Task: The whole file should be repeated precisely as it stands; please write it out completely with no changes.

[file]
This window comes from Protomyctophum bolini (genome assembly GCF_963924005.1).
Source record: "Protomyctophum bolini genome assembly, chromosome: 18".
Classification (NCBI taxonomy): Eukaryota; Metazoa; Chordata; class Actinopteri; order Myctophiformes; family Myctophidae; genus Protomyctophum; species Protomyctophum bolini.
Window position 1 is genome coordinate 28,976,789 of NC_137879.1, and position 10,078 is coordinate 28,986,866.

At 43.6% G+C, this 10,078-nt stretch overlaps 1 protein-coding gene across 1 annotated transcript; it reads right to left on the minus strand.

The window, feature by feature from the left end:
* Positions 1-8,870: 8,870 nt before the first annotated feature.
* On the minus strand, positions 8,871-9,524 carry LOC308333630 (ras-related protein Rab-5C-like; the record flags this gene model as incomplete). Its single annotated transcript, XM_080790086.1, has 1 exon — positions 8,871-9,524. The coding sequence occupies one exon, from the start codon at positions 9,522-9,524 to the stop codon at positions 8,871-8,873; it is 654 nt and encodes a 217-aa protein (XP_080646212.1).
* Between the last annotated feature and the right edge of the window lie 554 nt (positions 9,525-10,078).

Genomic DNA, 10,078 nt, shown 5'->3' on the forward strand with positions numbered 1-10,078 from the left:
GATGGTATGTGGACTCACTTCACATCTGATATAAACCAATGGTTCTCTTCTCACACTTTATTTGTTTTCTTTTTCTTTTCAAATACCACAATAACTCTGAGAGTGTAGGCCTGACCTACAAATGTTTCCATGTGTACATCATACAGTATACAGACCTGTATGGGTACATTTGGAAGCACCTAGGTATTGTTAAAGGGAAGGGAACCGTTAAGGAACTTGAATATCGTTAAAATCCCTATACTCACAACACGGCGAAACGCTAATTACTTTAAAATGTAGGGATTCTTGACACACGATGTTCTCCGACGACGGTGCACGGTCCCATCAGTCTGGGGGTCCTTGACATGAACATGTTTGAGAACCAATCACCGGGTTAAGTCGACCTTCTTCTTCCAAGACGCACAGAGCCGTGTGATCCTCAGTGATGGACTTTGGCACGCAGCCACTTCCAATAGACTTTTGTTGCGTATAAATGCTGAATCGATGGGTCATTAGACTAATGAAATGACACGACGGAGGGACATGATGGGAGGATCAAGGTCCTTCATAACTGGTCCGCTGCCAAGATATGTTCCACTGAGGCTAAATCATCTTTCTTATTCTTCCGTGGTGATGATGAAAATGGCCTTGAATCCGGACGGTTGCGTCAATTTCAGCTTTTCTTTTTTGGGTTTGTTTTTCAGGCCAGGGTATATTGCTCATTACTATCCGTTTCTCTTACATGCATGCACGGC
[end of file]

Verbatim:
This window comes from Protomyctophum bolini (genome assembly GCF_963924005.1).
Source record: "Protomyctophum bolini genome assembly, chromosome: 18".
Classification (NCBI taxonomy): Eukaryota; Metazoa; Chordata; class Actinopteri; order Myctophiformes; family Myctophidae; genus Protomyctophum; species Protomyctophum bolini.
Window position 1 is genome coordinate 28,976,789 of NC_137879.1, and position 10,078 is coordinate 28,986,866.

At 43.6% G+C, this 10,078-nt stretch overlaps 1 protein-coding gene across 1 annotated transcript; it reads right to left on the minus strand.

The window, feature by feature from the left end:
* Positions 1-8,870: 8,870 nt before the first annotated feature.
* On the minus strand, positions 8,871-9,524 carry LOC308333630 (ras-related protein Rab-5C-like; the record flags this gene model as incomplete). Its single annotated transcript, XM_080790086.1, has 1 exon — positions 8,871-9,524. The coding sequence occupies one exon, from the start codon at positions 9,522-9,524 to the stop codon at positions 8,871-8,873; it is 654 nt and encodes a 217-aa protein (XP_080646212.1).
* Between the last annotated feature and the right edge of the window lie 554 nt (positions 9,525-10,078).

Genomic DNA, 10,078 nt, shown 5'->3' on the forward strand with positions numbered 1-10,078 from the left:
GATGGTATGTGGACTCACTTCACATCTGATATAAACCAATGGTTCTCTTCTCACACTTTATTTGTTTTCTTTTTCTTTTCAAATACCACAATAACTCTGAGAGTGTAGGCCTGACCTACAAATGTTTCCATGTGTACATCATACAGTATACAGACCTGTATGGGTACATTTGGAAGCACCTAGGTATTGTTAAAGGGAAGGGAACCGTTAAGGAACTTGAATATCGTTAAAATCCCTATACTCACAACACGGCGAAACGCTAATTACTTTAAAATGTAGGGATTCTTGACACACGATGTTCTCCGACGACGGTGCACGGTCCCATCAGTCTGGGGGTCCTTGACATGAACATGTTTGAGAACCAATCACCGGGTTAAGTCGACCTTCTTCTTCCAAGACGCACAGAGCCGTGTGATCCTCAGTGATGGACTTTGGCACGCAGCCACTTCCAATAGACTTTTGTTGCGTATAAATGCTGAATCGATGGGTCATTAGACTAATGAAATGACACGACGGAGGGACATGATGGGAGGATCAAGGTCCTTCATAACTGGTCCGCTGCCAAGATATGTTCCACTGAGGCTAAATCATCTTTCTTATTCTTCCGTGGTGATGATGAAAATGGCCTTGAATCCGGACGGTTGCGTCAATTTCAGCTTTTCTTTTTTGGGTTTGTTTTTCAGGCCAGGGTATATTGCTCATTACTATCCGTTTCTCTTACATGCATGCACGGC